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Greg Prince and Jason Fry
Faith and Fear in Flushing made its debut on Feb. 16, 2005, the brainchild of two longtime friends and lifelong Met fans.

Greg Prince discovered the Mets when he was 6, during the magical summer of 1969. He is a Long Island-based writer, editor and communications consultant. Contact him here.

Jason Fry is a Brooklyn writer whose first memories include his mom leaping up and down cheering for Rusty Staub. Check out his other writing here.

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The Joys of House Money

The Mets are fun again.

Before we wax rhapsodic about that, let’s be honest in a eye-rolling, way-to-be-a-bringdown way: the Mets are mostly fun again because they’re winning, leading us to attach all sorts of significance to those wins.

But it’s not all fan rationalization. Tonight I found myself thinking something I thought last September, as the Mets kicked aside the crumpled husk of the Nationals and marched to the playoffs: they’re playing with house money. Nobody expected this, so it just gets to be fun.

And last year was fun, right up until they botched three winnable games that just happened to be in the World Series. Ah, so what: even with that record-scratch of an ending, it was still pretty great. Looking back, I find myself smiling about Daniel Murphy scampering to an unguarded third and Noah Syndergaard entering in relief and Yoenis Cespedes hitting a ball to Mars and Sandy Alderson sitting incognito in the Wrigley Field stands; and I shake off images of quick pitches and errors and what might have been and get back to smiling.

Over the last two weeks this seemingly lost season has become a funhouse mirror of last season. No, the Mets aren’t going to storm past the Nats this time — satisfying Sunday wins notwithstanding — or get to fine-tune their rotation for October. They’re going to have to scrap and claw and make stuff up, and they might well come up short.

But I didn’t think they’d get this far. Finding them with something to play for in September feels like house money. Maybe the bills are in smaller denominations than last year, but the feeling’s sure similar.

House money is sending Seth Lugo and Robert Gsellman — call ’em the ReplaceMets, the ReplaceMatts or the ReplaceMatz the way things are going — and having them pitch with poise and aplomb. The baby-faced Lugo looks like a reincarnation of Jason Isringhausen 1.0 when we couldn’t watch his debut because of the stupid Baseball Network, but he’s got a fastball with run and bite and sink and somehow it’s working. Gsellman looks like the middle stage of a morph between Jacob deGrom and the GEICO Caveman imitating Jacob deGrom, but he’s got both good stuff and guts, as he showed when he turned the world’s least fair major-league debut into a win. Can they keep it up? Hell if I know, but then I didn’t think they’d get this far.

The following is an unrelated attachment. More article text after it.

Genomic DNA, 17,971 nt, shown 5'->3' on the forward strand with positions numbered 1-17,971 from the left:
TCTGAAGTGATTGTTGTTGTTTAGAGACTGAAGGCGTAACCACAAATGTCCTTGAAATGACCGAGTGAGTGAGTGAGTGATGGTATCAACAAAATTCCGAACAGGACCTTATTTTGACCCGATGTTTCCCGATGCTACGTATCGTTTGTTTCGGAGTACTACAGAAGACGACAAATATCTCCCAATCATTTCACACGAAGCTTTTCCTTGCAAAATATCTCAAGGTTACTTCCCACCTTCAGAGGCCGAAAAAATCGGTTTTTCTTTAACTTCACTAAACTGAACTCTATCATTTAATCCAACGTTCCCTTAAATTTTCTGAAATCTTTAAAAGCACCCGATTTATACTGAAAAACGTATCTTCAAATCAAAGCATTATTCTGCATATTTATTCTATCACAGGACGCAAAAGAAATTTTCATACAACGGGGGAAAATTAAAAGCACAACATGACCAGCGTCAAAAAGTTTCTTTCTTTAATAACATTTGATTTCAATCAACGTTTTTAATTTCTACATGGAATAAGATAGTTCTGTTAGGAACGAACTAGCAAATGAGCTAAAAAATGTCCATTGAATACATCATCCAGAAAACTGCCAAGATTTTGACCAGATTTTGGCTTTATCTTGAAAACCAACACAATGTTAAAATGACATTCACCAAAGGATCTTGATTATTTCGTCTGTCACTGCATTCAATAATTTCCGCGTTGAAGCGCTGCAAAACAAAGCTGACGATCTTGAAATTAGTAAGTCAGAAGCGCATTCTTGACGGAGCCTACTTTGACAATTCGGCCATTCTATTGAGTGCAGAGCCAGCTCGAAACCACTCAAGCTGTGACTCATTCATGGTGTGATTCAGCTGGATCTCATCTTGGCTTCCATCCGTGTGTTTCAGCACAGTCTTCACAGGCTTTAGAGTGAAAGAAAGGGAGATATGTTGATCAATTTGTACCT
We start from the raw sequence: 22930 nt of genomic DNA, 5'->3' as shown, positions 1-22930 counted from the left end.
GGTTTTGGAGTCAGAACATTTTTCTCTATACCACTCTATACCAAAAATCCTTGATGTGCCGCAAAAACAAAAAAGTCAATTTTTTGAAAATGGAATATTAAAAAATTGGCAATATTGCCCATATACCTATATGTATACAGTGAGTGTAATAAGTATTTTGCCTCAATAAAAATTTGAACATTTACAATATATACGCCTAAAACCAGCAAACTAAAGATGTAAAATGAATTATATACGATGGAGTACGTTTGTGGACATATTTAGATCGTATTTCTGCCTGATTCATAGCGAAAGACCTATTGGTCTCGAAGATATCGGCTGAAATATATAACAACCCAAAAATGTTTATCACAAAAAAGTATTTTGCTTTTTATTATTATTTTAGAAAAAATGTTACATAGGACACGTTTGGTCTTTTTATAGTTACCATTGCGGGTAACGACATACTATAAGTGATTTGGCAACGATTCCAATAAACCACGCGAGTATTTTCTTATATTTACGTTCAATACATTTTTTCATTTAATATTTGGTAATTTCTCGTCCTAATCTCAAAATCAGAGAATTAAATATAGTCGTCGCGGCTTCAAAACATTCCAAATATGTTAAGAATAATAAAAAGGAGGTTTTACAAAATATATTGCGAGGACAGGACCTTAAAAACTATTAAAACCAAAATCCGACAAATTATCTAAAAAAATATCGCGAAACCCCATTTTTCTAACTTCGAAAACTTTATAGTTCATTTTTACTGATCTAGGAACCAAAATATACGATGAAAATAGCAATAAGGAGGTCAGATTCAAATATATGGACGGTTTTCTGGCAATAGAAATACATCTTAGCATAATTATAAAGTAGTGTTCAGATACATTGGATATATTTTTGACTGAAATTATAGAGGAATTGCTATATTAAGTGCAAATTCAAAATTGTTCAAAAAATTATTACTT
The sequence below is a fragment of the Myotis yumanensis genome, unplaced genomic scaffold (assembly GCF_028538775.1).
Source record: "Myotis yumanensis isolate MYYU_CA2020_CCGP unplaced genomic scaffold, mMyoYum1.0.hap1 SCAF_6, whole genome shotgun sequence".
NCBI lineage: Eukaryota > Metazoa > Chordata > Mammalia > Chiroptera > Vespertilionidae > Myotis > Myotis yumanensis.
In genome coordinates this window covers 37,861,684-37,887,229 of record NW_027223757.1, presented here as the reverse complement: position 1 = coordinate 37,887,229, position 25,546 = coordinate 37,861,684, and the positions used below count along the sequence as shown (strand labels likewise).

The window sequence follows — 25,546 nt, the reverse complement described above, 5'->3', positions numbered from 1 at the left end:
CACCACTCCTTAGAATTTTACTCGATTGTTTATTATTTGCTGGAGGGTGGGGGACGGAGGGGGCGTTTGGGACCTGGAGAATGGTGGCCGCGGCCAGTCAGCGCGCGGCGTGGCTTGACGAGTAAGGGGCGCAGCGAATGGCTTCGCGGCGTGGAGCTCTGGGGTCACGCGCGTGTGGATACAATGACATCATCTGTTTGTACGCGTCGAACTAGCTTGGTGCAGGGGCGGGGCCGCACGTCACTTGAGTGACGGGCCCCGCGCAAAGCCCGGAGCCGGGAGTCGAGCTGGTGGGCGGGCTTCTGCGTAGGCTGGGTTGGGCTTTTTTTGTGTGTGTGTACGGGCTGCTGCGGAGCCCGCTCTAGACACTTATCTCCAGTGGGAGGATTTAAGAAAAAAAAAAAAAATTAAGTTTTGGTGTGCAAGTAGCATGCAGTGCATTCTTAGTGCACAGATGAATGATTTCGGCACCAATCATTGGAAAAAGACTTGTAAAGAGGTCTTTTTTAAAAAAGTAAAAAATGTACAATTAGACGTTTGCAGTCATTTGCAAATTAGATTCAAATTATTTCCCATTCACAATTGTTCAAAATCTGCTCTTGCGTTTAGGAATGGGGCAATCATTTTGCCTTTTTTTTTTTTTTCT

House money is a lineup of one-legged guys, reclamation projects paid by other teams, players we wanted to get rid of and are now glad we didn’t, prospects turned suspects and reacquisitions playing a crazy carousel of positions and somehow getting the job done.

House money is guys you might have given up on seeing come through doing exactly that — Curtis Granderson had three RBIs tonight and Jay Bruce had the other two. Suddenly it no longer feels so crazy to think Curtis might regress to the mean and Bruce might relax and those processes might be glorious things.

Hell, let yourself dream a little more — dreaming is free, after all. Lucas Duda‘s back to baseball activities, and Steven Matz is going to throw again, and maybe those multiple starts missed will mean a stronger deGrom. It’s not crazier than the things that have worked over the last two weeks.

It’s house money. May as well bet it all.

53 comments to The Joys of House Money

  • Paul Schwartz

    On the money again Jason!

  • mikeL


    i’ll take the old scratch and claw and makes shit up over sweeping the cubs and going idle for a (was it a full?) week.

    not that we’ll likely get *that* far…

    but who knows?

  • Matt in Richmond

    It’s always annoying having to deal with any announcers other than our irreplaceable ones….the early game fawning over Bryce Harper was particularly nauseating. However, as the game continued I was struck by how impressed the ESPN gang was with how competitive we’ve remained despite all the injuries and adversity, and how confident they seemed to be in our chances to remain relevant down the stretch. I don’t know if that’s a good or bad sign, but it was nice to hear TC and the boys getting some well earned respect.

    • mikeL